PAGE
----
This works in laboratories, but has only been actually proven to work on a small scale because of its high cost. Right now, there is zero prospect of using this on a large scale.
Moreover, it wouldn’t work on emissions from heating buildings or transportation. Converting all trucks, cars and other vehicles to electricity is not possible in the near future, but we must act now. Electrifying aircraft is a far-off possibility.
How would this capture and store carbon dioxide from the global atmosphere — not just from sites close to chimneys? It’s impossible, and a quack idea.
We have to take greenhouse gases out of the atmosphere, to lower CO2 concentrations to 350ppm, even if we are no longer burning fossil fuels.
There is only one way to do this, according to Hawkins. That is to restore the balance with nature that capitalism has disrupted, by reforestation and rebuilding carbon-rich living soils with regenerative agriculture.
Rebuilding the world’s forests that capitalism has already destroyed and continues to destroy is necessary, because they absorb CO2 from the atmosphere in the process of photosynthesis and put oxygen back into the atmosphere.
Karl Marx saw long ago that capitalism had created a “metabolic rift” between the cities and the countryside. Plants and animals grown for food and fibre in the countryside are sent to the cities to be consumed. The waste from this consumption is no longer returned to the soil, where it replenishes and reinvigorates it.
The result is the need for chemical fertilisers and pesticides on farms, which create pollution in the biosphere, and results in crops that are not as efficient as they are when part of a natural balance.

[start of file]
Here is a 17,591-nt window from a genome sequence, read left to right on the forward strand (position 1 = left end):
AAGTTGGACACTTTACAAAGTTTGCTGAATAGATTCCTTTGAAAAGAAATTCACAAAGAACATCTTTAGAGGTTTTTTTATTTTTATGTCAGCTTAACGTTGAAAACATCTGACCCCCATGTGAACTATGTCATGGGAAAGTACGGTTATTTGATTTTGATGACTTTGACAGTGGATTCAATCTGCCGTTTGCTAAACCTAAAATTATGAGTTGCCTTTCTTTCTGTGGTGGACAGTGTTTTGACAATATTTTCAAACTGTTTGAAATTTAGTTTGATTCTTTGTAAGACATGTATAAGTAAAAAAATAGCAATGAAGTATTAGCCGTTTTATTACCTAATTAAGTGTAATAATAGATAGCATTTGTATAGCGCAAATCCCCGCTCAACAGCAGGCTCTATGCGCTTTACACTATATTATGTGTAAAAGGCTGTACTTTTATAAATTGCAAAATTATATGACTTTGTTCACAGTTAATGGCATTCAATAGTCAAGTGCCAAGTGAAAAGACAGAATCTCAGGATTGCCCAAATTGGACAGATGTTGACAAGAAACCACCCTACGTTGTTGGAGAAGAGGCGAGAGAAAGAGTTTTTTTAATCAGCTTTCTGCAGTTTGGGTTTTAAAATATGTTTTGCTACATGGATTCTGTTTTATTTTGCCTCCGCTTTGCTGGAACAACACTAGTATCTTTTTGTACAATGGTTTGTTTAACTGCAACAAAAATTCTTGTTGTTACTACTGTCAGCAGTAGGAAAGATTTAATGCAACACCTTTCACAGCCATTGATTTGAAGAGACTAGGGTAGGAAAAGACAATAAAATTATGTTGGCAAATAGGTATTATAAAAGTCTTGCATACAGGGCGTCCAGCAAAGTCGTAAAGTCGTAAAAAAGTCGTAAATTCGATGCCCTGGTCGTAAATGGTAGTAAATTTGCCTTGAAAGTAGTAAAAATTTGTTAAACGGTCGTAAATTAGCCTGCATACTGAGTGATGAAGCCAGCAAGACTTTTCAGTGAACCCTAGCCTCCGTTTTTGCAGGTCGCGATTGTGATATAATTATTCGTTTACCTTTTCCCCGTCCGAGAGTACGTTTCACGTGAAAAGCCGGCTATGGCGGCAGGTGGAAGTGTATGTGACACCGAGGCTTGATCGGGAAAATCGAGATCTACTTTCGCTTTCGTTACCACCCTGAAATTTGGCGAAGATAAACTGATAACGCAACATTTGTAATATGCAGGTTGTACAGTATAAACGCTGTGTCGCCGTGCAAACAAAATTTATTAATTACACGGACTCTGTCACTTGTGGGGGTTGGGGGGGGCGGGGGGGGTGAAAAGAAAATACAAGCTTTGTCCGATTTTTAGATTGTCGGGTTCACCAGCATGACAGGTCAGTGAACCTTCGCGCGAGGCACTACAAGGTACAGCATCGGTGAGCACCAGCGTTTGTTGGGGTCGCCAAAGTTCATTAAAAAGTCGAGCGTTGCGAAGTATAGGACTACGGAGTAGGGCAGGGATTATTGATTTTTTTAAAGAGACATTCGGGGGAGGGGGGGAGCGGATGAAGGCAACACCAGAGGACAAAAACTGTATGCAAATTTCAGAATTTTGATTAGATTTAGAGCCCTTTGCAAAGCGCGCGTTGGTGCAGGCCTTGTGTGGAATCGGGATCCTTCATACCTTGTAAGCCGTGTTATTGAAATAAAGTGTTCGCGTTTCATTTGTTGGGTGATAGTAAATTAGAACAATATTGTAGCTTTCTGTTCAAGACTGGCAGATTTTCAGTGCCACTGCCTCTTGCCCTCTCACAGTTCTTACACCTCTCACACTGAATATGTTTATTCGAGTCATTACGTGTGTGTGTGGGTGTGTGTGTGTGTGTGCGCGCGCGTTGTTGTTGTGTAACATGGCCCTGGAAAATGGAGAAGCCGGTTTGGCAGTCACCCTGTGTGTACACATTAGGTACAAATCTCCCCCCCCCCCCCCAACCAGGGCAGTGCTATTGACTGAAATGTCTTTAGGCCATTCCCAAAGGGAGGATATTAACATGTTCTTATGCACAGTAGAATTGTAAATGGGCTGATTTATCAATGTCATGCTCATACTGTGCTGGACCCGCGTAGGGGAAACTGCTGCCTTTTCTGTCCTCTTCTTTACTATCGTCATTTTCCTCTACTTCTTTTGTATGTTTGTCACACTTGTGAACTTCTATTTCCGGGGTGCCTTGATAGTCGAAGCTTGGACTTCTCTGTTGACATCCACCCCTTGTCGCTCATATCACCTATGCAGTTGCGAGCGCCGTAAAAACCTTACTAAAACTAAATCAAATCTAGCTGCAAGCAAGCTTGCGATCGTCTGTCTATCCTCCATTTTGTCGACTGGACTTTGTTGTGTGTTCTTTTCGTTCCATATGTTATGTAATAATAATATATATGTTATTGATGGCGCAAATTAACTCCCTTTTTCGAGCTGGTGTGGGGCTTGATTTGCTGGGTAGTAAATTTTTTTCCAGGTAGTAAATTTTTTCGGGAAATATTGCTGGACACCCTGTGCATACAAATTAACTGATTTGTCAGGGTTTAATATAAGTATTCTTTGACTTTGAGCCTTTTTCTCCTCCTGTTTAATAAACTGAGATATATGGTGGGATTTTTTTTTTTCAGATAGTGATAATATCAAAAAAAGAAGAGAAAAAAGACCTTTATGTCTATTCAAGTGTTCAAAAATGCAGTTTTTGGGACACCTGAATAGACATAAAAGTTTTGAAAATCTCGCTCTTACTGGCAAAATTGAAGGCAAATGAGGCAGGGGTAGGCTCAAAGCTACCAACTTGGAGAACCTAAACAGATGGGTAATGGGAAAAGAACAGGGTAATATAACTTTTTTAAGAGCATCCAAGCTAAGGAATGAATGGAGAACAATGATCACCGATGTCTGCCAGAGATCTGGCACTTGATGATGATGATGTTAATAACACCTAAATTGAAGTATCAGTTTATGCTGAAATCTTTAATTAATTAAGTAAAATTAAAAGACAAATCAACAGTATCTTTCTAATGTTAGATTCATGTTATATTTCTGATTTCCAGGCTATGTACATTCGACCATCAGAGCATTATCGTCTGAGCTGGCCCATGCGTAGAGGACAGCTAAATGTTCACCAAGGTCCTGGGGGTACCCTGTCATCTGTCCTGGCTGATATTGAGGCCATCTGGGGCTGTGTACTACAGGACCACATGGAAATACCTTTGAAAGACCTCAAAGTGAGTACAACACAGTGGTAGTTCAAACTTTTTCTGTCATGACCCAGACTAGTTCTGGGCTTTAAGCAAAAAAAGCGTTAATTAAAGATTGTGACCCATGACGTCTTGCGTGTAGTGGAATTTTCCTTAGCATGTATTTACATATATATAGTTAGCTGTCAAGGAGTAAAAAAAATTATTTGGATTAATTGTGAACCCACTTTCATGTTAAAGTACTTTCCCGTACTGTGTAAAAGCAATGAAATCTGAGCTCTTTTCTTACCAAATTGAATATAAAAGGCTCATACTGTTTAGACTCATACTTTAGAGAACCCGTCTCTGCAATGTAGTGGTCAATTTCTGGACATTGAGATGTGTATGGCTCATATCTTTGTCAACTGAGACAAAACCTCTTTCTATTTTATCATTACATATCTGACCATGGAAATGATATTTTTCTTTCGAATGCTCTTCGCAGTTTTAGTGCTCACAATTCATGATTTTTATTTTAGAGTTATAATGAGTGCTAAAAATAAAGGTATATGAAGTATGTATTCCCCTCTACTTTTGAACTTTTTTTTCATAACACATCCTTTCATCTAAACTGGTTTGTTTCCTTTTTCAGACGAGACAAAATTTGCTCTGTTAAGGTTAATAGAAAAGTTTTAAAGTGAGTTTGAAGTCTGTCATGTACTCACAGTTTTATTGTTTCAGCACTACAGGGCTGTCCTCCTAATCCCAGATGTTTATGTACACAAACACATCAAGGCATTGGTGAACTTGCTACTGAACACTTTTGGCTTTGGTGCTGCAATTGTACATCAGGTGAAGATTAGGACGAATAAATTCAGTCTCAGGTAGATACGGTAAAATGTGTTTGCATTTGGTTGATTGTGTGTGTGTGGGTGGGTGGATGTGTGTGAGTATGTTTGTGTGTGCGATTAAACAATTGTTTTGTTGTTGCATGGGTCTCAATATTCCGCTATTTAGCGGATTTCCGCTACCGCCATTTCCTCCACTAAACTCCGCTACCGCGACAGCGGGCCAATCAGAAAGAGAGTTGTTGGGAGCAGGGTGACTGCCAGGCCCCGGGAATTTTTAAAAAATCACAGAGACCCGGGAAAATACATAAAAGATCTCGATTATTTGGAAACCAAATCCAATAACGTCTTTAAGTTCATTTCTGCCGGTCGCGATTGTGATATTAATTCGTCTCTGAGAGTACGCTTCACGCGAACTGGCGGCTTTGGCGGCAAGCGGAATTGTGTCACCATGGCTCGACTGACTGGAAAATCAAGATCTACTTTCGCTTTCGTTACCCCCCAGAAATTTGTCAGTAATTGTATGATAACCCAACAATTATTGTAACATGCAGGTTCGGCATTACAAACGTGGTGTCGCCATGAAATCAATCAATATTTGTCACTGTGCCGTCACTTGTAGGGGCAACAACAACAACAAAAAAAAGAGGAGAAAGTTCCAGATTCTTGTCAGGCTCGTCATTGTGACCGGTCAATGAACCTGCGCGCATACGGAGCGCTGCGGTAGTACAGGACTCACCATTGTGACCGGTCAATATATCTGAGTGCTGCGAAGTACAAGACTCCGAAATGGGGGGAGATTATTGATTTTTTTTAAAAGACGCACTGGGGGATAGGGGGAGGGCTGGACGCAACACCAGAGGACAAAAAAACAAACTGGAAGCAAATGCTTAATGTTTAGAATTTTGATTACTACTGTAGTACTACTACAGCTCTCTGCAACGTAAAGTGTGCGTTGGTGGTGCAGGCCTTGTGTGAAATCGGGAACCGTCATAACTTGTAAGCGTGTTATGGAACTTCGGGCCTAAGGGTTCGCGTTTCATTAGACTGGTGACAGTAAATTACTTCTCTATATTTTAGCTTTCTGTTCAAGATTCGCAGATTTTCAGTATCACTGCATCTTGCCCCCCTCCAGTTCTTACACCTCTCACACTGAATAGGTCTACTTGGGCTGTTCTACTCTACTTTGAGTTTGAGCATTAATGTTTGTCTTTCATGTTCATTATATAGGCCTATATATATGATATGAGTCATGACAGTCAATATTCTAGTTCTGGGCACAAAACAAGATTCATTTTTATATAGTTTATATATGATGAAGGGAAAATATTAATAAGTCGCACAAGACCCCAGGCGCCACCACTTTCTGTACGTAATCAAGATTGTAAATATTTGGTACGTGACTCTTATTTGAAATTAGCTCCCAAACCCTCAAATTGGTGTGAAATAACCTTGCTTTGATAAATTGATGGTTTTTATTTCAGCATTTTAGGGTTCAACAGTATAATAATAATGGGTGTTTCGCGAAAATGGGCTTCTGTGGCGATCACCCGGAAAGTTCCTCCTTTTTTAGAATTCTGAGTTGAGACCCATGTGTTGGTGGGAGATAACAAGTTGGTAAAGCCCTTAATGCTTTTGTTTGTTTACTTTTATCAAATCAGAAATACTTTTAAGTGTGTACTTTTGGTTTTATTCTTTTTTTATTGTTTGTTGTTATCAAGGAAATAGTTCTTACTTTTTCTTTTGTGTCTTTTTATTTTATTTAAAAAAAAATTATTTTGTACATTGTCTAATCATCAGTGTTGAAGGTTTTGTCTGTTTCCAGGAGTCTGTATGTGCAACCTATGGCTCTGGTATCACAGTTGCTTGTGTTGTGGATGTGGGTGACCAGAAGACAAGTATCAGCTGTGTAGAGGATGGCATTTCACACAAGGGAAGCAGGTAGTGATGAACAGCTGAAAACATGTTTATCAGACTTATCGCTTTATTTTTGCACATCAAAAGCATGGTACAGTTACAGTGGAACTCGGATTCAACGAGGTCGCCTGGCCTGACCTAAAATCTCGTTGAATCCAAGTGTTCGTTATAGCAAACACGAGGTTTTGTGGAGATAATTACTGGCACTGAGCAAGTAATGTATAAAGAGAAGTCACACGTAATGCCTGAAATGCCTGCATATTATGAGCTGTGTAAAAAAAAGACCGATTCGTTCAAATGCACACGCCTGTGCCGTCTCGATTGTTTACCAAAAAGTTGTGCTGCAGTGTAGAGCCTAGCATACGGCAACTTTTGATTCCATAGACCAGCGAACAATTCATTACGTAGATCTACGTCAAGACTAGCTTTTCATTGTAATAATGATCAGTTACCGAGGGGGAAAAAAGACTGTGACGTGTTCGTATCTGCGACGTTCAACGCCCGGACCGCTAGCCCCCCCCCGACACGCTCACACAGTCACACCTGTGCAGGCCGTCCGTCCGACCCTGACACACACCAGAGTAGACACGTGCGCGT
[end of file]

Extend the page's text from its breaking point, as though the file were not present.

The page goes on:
Furthermore, the chemical waste goes into the rivers, sewage systems, and eventually the oceans, polluting them. Along with acid rain from burning fossil fuels, the plant material in the oceans is being diminished, harming the ability of the oceans to absorb CO2.
We have to re-green the Earth.
Today’s Marxist ecosocialists have built upon what Marx and Freidrich Engels noted about the harmful disruption of nature caused by capitalism to tackle the harm capitalism has done and is doing to the ecosystem.
In truth, Biden and the other world capitalist politicians at the “summit” have no plan at all to avert climate catastrophe. With nice-sounding vague promises they continue on the road to hell.
It will take mass movements and mass action centered on the world’s working people to effect meaningful change. The road ahead is difficult, but socialists must embark upon it.